This research attempts to explain how internal team leaders can help teams perform in high stress, dynamic environments. Specifically, the aim of the research was to examine a chain of relationships beginning with team leaders’ core self-evaluations and ending in team performance.
Several core research questions were examined, including: “Do leaders’ core self-evaluations and self-efficacy serve as important antecedents of transformational leadership? Is transformational leadership an important antecedent of team efficacy? How does team efficacy lead to higher levels of team performance?” First, I reviewed the extant relevant literature. Second, I derived from this review a theoretical model, which proposes that both leader core self-evaluations and team feedback may influence leader self-efficacy and transformational leadership. Transformational leadership may then influence team efficacy, which in turn may influence performance through its impact on team goals and team action and transition processes.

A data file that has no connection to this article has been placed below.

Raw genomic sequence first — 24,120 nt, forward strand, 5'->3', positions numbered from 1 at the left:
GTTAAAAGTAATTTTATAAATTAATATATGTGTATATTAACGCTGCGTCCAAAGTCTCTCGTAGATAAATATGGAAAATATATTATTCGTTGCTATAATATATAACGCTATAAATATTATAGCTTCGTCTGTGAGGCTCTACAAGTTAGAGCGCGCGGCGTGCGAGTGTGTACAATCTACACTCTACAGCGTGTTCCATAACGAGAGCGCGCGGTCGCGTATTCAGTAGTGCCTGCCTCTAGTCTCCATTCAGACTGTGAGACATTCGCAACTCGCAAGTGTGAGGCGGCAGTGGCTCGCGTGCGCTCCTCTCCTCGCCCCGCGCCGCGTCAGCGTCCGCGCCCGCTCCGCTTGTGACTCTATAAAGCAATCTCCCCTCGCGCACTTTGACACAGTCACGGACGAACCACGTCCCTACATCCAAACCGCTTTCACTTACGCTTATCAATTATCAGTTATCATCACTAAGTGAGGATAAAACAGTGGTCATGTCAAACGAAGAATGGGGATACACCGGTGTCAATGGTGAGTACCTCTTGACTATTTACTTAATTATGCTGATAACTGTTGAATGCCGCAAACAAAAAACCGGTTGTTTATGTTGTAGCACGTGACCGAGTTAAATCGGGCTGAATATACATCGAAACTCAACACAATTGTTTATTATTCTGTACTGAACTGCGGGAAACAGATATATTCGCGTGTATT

Third, using data collected from a sample of teams composed of first-year MBA students involved in a week-long business simulation, I tested the model and demonstrated support for a number of hypothesized relationships. Fourth, I revised the model based on modification indices provided by covariance structure analysis. I found that leaders’ core self-evaluations do influence their self-efficacy; this efficacy exhibited positive and significant direct relationships with team efficacy and with team processes. In addition, I found support for a chain of relationships linking team efficacy to team goals to team processes to team performance.
Source: University of Maryland
Author: Quigley, Narda Roxanne
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